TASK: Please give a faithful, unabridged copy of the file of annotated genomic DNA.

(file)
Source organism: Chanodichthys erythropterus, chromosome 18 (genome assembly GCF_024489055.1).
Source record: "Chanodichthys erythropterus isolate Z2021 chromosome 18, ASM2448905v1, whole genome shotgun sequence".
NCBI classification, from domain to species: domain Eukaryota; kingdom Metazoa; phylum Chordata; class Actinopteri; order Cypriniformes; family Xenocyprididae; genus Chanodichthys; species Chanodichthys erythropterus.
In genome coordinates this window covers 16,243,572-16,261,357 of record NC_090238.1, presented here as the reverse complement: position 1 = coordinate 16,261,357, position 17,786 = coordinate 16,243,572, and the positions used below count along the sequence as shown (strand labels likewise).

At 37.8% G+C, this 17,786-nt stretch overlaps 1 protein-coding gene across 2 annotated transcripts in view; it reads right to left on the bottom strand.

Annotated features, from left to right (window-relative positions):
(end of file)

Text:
Source organism: Chanodichthys erythropterus, chromosome 18 (genome assembly GCF_024489055.1).
Source record: "Chanodichthys erythropterus isolate Z2021 chromosome 18, ASM2448905v1, whole genome shotgun sequence".
NCBI classification, from domain to species: domain Eukaryota; kingdom Metazoa; phylum Chordata; class Actinopteri; order Cypriniformes; family Xenocyprididae; genus Chanodichthys; species Chanodichthys erythropterus.
In genome coordinates this window covers 16,243,572-16,261,357 of record NC_090238.1, presented here as the reverse complement: position 1 = coordinate 16,261,357, position 17,786 = coordinate 16,243,572, and the positions used below count along the sequence as shown (strand labels likewise).

At 37.8% G+C, this 17,786-nt stretch overlaps 1 protein-coding gene across 2 annotated transcripts in view; it reads right to left on the bottom strand.

Annotated features, from left to right (window-relative positions):